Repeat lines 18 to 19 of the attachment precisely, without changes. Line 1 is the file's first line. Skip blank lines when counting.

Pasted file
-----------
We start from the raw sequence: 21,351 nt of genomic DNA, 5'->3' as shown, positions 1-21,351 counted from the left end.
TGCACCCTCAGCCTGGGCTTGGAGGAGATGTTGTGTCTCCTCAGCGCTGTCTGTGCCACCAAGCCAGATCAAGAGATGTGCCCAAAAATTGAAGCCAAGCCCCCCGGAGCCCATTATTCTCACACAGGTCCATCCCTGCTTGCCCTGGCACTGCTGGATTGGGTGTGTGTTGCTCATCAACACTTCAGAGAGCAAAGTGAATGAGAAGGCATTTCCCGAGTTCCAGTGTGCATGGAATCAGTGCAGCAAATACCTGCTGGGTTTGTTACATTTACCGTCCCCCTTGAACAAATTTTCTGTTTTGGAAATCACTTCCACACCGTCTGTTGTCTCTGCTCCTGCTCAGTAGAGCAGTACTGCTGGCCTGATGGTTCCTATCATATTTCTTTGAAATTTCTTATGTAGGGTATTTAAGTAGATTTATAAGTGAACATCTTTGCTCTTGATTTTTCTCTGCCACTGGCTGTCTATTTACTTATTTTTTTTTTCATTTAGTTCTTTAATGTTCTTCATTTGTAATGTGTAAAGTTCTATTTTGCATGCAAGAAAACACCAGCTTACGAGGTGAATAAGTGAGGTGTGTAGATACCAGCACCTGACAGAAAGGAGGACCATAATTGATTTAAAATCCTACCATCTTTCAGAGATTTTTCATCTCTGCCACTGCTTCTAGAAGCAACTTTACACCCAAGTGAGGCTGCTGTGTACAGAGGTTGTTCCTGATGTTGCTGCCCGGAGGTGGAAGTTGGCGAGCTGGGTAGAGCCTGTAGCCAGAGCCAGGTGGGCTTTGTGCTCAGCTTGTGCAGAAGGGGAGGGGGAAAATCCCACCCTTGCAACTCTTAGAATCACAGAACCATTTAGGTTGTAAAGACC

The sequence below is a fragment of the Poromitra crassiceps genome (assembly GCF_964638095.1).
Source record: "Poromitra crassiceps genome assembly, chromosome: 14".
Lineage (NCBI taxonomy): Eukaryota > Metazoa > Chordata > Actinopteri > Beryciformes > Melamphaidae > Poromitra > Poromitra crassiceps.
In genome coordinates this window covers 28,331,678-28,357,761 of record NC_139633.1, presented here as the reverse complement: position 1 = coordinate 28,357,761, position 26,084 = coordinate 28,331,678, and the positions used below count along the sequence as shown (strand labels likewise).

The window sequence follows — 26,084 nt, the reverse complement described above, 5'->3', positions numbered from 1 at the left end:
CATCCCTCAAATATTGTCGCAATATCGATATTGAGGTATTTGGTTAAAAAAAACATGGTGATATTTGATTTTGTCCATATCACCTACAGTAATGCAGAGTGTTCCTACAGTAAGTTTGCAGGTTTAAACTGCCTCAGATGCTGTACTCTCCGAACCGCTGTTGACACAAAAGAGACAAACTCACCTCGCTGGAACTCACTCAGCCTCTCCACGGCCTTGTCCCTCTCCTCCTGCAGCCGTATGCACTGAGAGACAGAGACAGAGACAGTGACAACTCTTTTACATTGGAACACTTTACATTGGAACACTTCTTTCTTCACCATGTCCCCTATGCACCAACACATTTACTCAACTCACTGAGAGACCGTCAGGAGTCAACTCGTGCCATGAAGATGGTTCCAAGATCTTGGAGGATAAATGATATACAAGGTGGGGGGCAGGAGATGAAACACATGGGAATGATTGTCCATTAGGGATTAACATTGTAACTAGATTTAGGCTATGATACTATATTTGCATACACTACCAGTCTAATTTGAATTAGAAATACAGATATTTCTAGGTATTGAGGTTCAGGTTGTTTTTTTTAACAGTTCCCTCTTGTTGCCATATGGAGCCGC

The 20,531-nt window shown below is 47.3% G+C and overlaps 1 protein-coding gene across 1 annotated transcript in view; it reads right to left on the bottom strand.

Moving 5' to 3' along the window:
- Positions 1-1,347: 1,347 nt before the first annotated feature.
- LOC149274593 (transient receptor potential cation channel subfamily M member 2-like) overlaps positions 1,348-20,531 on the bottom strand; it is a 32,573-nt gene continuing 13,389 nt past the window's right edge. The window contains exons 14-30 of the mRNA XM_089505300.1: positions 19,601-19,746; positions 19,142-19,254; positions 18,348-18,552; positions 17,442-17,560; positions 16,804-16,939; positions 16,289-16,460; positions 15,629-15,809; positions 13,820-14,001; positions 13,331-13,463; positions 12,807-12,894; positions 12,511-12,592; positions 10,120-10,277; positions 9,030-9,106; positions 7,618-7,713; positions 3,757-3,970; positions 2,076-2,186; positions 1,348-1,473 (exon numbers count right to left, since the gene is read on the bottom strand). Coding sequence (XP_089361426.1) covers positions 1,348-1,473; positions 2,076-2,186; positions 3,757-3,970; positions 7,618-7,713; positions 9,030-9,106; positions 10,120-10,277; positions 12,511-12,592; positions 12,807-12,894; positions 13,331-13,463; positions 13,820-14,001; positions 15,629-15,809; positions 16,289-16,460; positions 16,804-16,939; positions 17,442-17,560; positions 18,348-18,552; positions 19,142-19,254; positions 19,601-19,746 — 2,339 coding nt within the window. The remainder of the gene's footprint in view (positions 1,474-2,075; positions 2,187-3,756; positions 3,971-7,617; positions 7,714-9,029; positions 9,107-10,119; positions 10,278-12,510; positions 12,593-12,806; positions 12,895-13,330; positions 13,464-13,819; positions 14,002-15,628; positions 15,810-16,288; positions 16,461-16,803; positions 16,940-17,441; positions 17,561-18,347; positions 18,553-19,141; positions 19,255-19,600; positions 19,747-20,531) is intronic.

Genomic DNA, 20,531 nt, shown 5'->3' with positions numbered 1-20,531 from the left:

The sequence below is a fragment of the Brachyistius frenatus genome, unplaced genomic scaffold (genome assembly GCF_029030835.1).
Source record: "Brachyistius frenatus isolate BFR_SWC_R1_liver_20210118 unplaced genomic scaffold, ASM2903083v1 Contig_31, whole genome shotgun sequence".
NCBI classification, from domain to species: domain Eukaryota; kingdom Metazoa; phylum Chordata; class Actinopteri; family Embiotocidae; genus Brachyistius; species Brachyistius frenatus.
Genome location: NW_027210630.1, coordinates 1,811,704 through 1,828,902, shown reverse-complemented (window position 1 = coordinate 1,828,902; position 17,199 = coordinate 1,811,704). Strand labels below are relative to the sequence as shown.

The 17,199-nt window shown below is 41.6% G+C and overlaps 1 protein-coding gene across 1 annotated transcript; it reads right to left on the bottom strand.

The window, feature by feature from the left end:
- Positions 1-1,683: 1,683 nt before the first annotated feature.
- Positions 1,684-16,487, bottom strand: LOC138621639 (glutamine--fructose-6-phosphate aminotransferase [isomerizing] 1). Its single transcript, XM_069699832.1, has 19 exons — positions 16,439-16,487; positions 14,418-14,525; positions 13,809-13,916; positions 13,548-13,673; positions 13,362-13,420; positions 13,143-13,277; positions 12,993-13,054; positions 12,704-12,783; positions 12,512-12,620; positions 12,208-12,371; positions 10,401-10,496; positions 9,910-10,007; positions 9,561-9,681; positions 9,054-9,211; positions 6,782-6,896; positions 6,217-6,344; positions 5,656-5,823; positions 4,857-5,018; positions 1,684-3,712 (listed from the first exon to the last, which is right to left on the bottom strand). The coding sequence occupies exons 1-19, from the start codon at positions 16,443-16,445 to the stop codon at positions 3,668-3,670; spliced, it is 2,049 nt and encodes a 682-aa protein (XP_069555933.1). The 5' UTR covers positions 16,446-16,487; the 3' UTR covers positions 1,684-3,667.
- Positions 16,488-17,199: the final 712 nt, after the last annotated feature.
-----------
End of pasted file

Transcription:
The 17,199-nt window shown below is 41.6% G+C and overlaps 1 protein-coding gene across 1 annotated transcript; it reads right to left on the bottom strand.

The window, feature by feature from the left end: